Billed as “The Toughest Mountain Bike Race in the World” and taking place beside Mont Blanc, the highest mountain in Europe, the MB Race does not lack for superlatives. But are those deserved, and what is it like to race?
With a choice of three distances there was no need to sign-up for the 140km sufferfest, although I think you can only claim the toughest race kudos if you complete that distance. In the first edition in 2010 only one person finished the 140km course! (I also imagine that whilst there may be tougher races, it’s the toughest UCI sanctioned race as it is part of the UCI MTB Marathon Series.)
Competitors could choose on the day which distance to ride.
Having spent a lot of time in the Mont Blanc region once I heard about the race from Xavier (a London Dynamo friend, biker and skier who now lives in Chamonix) I wanted to do it and convinced Angus to join me. A couple of weeks before the race Angus and I exchanged some WhatsApps and Angus revealed he hadn’t been doing any bike riding but this wouldn’t matter because he was about to go on a walking holiday in Corsica as race training. This left me feeling slightly concerned about his level of preparation for the 3500m of vertical off-road ascent that was in store. However, having skied up Mont Blanc with Angus I knew he was tough and fit enough to complete the course, but I didn’t want it to not be an enjoyable experience for him.
There was a fine view of Mont Blanc when we registered in Combloux the day before the race.
Over a pizza after registration we talked about expectations our for the race and Angus said he had no idea what to expect with this being his first mountain bike race. His walking in Corsica has also led to some knee pain which was worrying him and we were both concerned with starting too fast. Although I was less worried because with a race number of 853 I was in the 5th of 6 starting pens, which I figured would be too far back to even see the faster riders. And to compound this disadvantage a relaxed attitude to getting to Combloux early on the morning of the race meant we reached the start pen two minutes before the start time of 6am.
This photo was taken at 5.59am!
The race may have already started by the point, though not a lot was happening back where we were (there were over 1100 competitors).
Most of the first climb of 400m was on the road and although I tried to move up where possible I felt I could have been going a lot faster. But an enforced slower pace probably paid off in the end. A forest track descent with too many people of varying speeds and some hectic overtaking followed.
This led to a traffic jam before the first big climb to the Col du Jaillet.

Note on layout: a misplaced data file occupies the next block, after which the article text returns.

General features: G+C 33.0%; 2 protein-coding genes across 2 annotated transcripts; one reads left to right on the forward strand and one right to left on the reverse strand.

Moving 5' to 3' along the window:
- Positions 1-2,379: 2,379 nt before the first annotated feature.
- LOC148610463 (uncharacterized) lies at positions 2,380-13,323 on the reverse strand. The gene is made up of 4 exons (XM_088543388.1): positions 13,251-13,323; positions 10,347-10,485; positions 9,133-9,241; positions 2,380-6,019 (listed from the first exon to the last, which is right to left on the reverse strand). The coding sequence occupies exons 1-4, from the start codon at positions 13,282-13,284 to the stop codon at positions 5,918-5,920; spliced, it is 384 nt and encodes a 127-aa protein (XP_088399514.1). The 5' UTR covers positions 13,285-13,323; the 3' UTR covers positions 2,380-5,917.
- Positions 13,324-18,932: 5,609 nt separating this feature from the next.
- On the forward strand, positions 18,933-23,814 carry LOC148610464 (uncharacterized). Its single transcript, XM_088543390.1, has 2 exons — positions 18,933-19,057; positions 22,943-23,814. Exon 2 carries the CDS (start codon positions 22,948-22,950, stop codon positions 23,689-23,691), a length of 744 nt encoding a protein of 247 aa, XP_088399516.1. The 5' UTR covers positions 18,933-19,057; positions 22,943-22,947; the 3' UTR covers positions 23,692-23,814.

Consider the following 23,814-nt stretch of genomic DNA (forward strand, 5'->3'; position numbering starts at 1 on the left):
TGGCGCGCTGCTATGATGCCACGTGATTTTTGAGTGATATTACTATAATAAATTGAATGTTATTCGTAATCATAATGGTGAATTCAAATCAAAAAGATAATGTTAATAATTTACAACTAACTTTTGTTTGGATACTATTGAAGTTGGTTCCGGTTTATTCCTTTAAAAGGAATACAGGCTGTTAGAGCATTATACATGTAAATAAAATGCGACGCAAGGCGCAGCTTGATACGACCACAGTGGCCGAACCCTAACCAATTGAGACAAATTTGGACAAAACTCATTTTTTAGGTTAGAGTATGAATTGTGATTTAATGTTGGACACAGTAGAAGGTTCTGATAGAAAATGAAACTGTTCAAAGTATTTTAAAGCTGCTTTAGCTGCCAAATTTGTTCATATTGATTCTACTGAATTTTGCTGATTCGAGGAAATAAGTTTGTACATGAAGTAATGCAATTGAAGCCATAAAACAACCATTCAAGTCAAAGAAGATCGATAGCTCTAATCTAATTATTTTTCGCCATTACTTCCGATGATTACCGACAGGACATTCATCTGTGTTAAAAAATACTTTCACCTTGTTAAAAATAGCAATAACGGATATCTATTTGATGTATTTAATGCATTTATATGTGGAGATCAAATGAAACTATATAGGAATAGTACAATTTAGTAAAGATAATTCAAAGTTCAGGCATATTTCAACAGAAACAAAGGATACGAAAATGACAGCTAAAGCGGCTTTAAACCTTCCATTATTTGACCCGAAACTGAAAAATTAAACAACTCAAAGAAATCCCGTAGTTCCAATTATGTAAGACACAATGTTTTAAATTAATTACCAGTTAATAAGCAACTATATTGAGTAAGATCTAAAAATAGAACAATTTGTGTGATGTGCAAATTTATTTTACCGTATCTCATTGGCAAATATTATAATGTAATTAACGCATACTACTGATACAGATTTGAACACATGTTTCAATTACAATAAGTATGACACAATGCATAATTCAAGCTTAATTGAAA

Once we all got going again everyone seemed a bit more relaxed and less pushy; there’s nothing like an enforced walk of 5 minutes to remove some the race urgency and make everyone realise that there’s no point in fighting to get a place or two ahead.
The volunteers helping at the food and drink stops were a good bunch. This stop, the first one was branded as the Village of the Smurfs.
It was soon followed by the longest uphill push of the race.
More long uphills, generally on gravel tracks, followed by interesting descents followed. I’d estimate that at least 80% of the descending was on trails rather than gravel tracks, which made it a lot of fun, though on the long descent to Les Giettaz there were too many slower riders ahead to be able to let go and get into the flow. Some sections were technical with tree routes, rocks and a few small drops, but with the exception of one or two rocky sections it was all rideable.
I had planned to race the 100km route so I was holding back on the initial climbs. As I left Flumet and started the longest climb of the day it was already getting hot and I realised I only had a few mouthfuls of water left in my bottle. I asked a marshal how far it was to the next drink stop and when he said 12km I cursed the race organisation as I had (mistakenly) been expecting a water point in Flumet. I knew that if I become really dehydrated on this climb I would pay for it later. Thankfully there was a house 20 minutes or so above Flumet which had a fountain in the front garden and the owners were being very accommodating to passing cyclists. After that it was a long grind uphill under the sun to the ridge leading to the Tête du Torraz.